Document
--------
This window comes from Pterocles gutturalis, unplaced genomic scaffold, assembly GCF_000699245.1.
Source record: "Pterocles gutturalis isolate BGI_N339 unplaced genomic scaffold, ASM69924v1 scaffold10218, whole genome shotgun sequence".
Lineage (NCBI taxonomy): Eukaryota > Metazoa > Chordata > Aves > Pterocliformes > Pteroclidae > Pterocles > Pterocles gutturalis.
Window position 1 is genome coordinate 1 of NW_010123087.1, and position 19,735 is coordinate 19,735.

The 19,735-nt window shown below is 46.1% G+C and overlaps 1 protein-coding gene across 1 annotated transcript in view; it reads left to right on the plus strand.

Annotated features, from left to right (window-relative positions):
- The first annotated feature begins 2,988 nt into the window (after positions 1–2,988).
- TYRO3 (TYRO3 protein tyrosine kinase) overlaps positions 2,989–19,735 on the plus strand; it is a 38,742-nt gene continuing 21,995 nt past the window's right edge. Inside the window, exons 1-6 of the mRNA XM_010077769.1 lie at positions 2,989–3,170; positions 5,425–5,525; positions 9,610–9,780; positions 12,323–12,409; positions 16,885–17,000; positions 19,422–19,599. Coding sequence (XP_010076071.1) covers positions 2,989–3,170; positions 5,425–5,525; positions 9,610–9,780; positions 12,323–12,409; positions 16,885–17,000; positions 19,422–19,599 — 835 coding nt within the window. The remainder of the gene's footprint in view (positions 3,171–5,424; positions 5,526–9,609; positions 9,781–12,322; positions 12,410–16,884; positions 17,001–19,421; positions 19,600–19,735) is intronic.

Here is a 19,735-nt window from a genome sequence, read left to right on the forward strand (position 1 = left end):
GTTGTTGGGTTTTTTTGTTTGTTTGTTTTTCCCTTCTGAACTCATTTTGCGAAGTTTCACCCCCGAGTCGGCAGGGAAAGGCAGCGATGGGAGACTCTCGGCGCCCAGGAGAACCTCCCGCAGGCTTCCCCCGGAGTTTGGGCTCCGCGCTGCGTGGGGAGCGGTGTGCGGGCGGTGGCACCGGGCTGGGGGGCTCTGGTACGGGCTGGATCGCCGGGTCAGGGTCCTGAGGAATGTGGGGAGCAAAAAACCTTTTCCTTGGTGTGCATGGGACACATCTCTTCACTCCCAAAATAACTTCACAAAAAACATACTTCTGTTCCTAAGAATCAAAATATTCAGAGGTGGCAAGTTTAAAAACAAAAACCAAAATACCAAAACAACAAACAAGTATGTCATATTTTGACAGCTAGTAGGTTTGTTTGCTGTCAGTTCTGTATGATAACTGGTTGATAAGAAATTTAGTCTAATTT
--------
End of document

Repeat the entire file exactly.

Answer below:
This window comes from Pterocles gutturalis, unplaced genomic scaffold, assembly GCF_000699245.1.
Source record: "Pterocles gutturalis isolate BGI_N339 unplaced genomic scaffold, ASM69924v1 scaffold10218, whole genome shotgun sequence".
Lineage (NCBI taxonomy): Eukaryota > Metazoa > Chordata > Aves > Pterocliformes > Pteroclidae > Pterocles > Pterocles gutturalis.
Window position 1 is genome coordinate 1 of NW_010123087.1, and position 19,735 is coordinate 19,735.

The 19,735-nt window shown below is 46.1% G+C and overlaps 1 protein-coding gene across 1 annotated transcript in view; it reads left to right on the plus strand.

Annotated features, from left to right (window-relative positions):
- The first annotated feature begins 2,988 nt into the window (after positions 1–2,988).
- TYRO3 (TYRO3 protein tyrosine kinase) overlaps positions 2,989–19,735 on the plus strand; it is a 38,742-nt gene continuing 21,995 nt past the window's right edge. Inside the window, exons 1-6 of the mRNA XM_010077769.1 lie at positions 2,989–3,170; positions 5,425–5,525; positions 9,610–9,780; positions 12,323–12,409; positions 16,885–17,000; positions 19,422–19,599. Coding sequence (XP_010076071.1) covers positions 2,989–3,170; positions 5,425–5,525; positions 9,610–9,780; positions 12,323–12,409; positions 16,885–17,000; positions 19,422–19,599 — 835 coding nt within the window. The remainder of the gene's footprint in view (positions 3,171–5,424; positions 5,526–9,609; positions 9,781–12,322; positions 12,410–16,884; positions 17,001–19,421; positions 19,600–19,735) is intronic.

Here is a 19,735-nt window from a genome sequence, read left to right on the forward strand (position 1 = left end):
GTTGTTGGGTTTTTTTGTTTGTTTGTTTTTCCCTTCTGAACTCATTTTGCGAAGTTTCACCCCCGAGTCGGCAGGGAAAGGCAGCGATGGGAGACTCTCGGCGCCCAGGAGAACCTCCCGCAGGCTTCCCCCGGAGTTTGGGCTCCGCGCTGCGTGGGGAGCGGTGTGCGGGCGGTGGCACCGGGCTGGGGGGCTCTGGTACGGGCTGGATCGCCGGGTCAGGGTCCTGAGGAATGTGGGGAGCAAAAAACCTTTTCCTTGGTGTGCATGGGACACATCTCTTCACTCCCAAAATAACTTCACAAAAAACATACTTCTGTTCCTAAGAATCAAAATATTCAGAGGTGGCAAGTTTAAAAACAAAAACCAAAATACCAAAACAACAAACAAGTATGTCATATTTTGACAGCTAGTAGGTTTGTTTGCTGTCAGTTCTGTATGATAACTGGTTGATAAGAAATTTAGTCTAATTT